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The third article in our series, “Aviation – COVID Recovery”, considers key aviation incident trends that have been reported as Covid restrictions have gradually relaxed, with a particular focus on the spike in incidents of unruly passengers.
With the continuing relaxation of Australia’s international and state borders, and the seeming governmental shift from widespread lockdowns, expectations are high that Australian air passenger numbers will start an upward trajectory in 2022 on a path back to pre-pandemic levels.
The Australian aviation industry has closely watched the experience overseas as borders have opened through 2021. One of the focal points for concern is the recorded spike in incidents of unruly and disruptive passengers. These incidents can range from a failure to comply with crew directions, verbal abuse, through to serious physical assaults involving cabin crew or other passengers. While there has been a steady increase in the rate of such incidents over a decade or more, the pandemic has accelerated that trend. Enforcement of COVID-related requirements such as mandatory mask wearing in many jurisdictions is a common feature.
Examples of such behaviour in various retail settings in Australia in the last two years have received significant media attention, often linked to mask and vaccination requirements. The aviation industry has not been immune to that problem, with incidents recorded at airports and inflight. One high profile occurrence involved an intoxicated passenger striking a cabin crew member in the face during a domestic flight.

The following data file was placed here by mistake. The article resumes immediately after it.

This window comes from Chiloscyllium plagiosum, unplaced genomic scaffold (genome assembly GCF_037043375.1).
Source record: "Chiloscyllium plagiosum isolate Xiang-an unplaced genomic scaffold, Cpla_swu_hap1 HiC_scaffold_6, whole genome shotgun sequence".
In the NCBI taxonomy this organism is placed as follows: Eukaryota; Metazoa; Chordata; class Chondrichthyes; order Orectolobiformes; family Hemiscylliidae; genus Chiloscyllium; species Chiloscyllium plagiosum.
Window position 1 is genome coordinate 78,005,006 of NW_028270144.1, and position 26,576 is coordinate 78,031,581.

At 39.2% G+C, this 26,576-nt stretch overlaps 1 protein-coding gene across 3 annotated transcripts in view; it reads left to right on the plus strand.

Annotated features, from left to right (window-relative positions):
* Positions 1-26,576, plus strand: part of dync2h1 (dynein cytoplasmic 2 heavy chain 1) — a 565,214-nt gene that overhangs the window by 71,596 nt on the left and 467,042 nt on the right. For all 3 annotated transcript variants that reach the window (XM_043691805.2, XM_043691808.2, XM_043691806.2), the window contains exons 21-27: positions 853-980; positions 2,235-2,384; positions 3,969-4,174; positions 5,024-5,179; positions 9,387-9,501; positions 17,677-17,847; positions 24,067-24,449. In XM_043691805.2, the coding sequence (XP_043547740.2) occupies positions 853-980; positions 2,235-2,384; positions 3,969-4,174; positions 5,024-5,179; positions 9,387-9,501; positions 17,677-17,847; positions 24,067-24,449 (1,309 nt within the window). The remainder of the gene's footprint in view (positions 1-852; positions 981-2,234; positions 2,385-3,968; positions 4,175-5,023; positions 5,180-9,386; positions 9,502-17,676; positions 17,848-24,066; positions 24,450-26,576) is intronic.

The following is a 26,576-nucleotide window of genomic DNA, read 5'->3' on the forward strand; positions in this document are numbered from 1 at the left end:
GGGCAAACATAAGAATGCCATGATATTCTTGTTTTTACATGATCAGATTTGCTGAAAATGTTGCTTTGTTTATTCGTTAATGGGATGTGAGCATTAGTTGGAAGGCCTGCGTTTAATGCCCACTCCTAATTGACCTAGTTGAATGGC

The concern was such that, shortly prior to Christmas and the commencement of Australia’s peak holiday season, Australia’s major airlines and airports joined with the Australian Federal Police and the Civil Aviation Safety Authority to launch a public awareness campaign targeting unruly passenger behaviour. The campaign coincided with the introduction of more stringent enforcement measures. In Australia unruly passengers are traditionally subject to civil and criminal action. Criminal offences exist at both state and Commonwealth level. Under the new rules, increased fines of up to AU$11,000 can now be issued, while the more serious offences remain subject to potential terms of imprisonment. Those penalties are in addition to any civil damages claims that may arise, such as where the passenger’s actions have caused a flight to be diverted. Often those claims can reach into the AU$10,000’s or more.
How effective these measures are in acting as a deterrent and assisting Australia to buck the trend seen overseas remains to be seen. Challenges exist in terms of possible litigation by the offending passengers themselves relating to, for example, their removal from the aircraft or allegations of discrimination. Complexities also arise in the context of international flights given that Australia, while a signatory to the Tokyo Convention 1963 regarding offences onboard aircraft, has not yet ratified the Montreal Protocol 2014 designed to strengthen the powers of states to prosecute unruly passengers.
Read our previous articles in the series: